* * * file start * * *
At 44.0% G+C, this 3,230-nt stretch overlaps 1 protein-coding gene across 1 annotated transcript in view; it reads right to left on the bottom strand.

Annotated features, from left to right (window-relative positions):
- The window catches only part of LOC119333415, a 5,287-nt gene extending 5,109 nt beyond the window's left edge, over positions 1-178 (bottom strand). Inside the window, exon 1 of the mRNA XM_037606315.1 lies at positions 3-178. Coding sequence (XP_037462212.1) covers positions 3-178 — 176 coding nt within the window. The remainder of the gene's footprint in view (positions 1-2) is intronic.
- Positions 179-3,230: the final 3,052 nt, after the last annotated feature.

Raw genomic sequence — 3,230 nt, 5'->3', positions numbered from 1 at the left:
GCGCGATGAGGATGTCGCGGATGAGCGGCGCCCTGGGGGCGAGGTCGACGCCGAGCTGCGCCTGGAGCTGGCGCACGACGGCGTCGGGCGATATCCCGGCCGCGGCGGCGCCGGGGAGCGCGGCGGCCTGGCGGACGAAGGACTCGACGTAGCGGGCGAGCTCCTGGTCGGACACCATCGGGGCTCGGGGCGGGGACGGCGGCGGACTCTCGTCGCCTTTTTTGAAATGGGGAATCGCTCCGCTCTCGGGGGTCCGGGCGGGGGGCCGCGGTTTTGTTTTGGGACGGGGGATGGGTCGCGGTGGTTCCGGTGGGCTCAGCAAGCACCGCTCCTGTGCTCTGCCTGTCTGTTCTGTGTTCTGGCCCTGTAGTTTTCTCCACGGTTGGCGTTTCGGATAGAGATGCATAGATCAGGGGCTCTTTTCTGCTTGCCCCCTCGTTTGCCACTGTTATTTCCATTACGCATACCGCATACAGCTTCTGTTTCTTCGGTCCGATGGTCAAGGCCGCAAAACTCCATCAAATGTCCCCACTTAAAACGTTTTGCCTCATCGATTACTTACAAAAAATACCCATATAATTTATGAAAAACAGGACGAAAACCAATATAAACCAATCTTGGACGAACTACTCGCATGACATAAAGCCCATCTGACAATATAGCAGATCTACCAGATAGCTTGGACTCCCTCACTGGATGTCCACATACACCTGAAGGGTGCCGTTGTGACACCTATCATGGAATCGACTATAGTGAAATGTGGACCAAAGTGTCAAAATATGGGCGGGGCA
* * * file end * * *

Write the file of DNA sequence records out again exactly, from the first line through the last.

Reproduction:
At 44.0% G+C, this 3,230-nt stretch overlaps 1 protein-coding gene across 1 annotated transcript in view; it reads right to left on the bottom strand.

Annotated features, from left to right (window-relative positions):
- The window catches only part of LOC119333415, a 5,287-nt gene extending 5,109 nt beyond the window's left edge, over positions 1-178 (bottom strand). Inside the window, exon 1 of the mRNA XM_037606315.1 lies at positions 3-178. Coding sequence (XP_037462212.1) covers positions 3-178 — 176 coding nt within the window. The remainder of the gene's footprint in view (positions 1-2) is intronic.
- Positions 179-3,230: the final 3,052 nt, after the last annotated feature.

Raw genomic sequence — 3,230 nt, 5'->3', positions numbered from 1 at the left:
GCGCGATGAGGATGTCGCGGATGAGCGGCGCCCTGGGGGCGAGGTCGACGCCGAGCTGCGCCTGGAGCTGGCGCACGACGGCGTCGGGCGATATCCCGGCCGCGGCGGCGCCGGGGAGCGCGGCGGCCTGGCGGACGAAGGACTCGACGTAGCGGGCGAGCTCCTGGTCGGACACCATCGGGGCTCGGGGCGGGGACGGCGGCGGACTCTCGTCGCCTTTTTTGAAATGGGGAATCGCTCCGCTCTCGGGGGTCCGGGCGGGGGGCCGCGGTTTTGTTTTGGGACGGGGGATGGGTCGCGGTGGTTCCGGTGGGCTCAGCAAGCACCGCTCCTGTGCTCTGCCTGTCTGTTCTGTGTTCTGGCCCTGTAGTTTTCTCCACGGTTGGCGTTTCGGATAGAGATGCATAGATCAGGGGCTCTTTTCTGCTTGCCCCCTCGTTTGCCACTGTTATTTCCATTACGCATACCGCATACAGCTTCTGTTTCTTCGGTCCGATGGTCAAGGCCGCAAAACTCCATCAAATGTCCCCACTTAAAACGTTTTGCCTCATCGATTACTTACAAAAAATACCCATATAATTTATGAAAAACAGGACGAAAACCAATATAAACCAATCTTGGACGAACTACTCGCATGACATAAAGCCCATCTGACAATATAGCAGATCTACCAGATAGCTTGGACTCCCTCACTGGATGTCCACATACACCTGAAGGGTGCCGTTGTGACACCTATCATGGAATCGACTATAGTGAAATGTGGACCAAAGTGTCAAAATATGGGCGGGGCA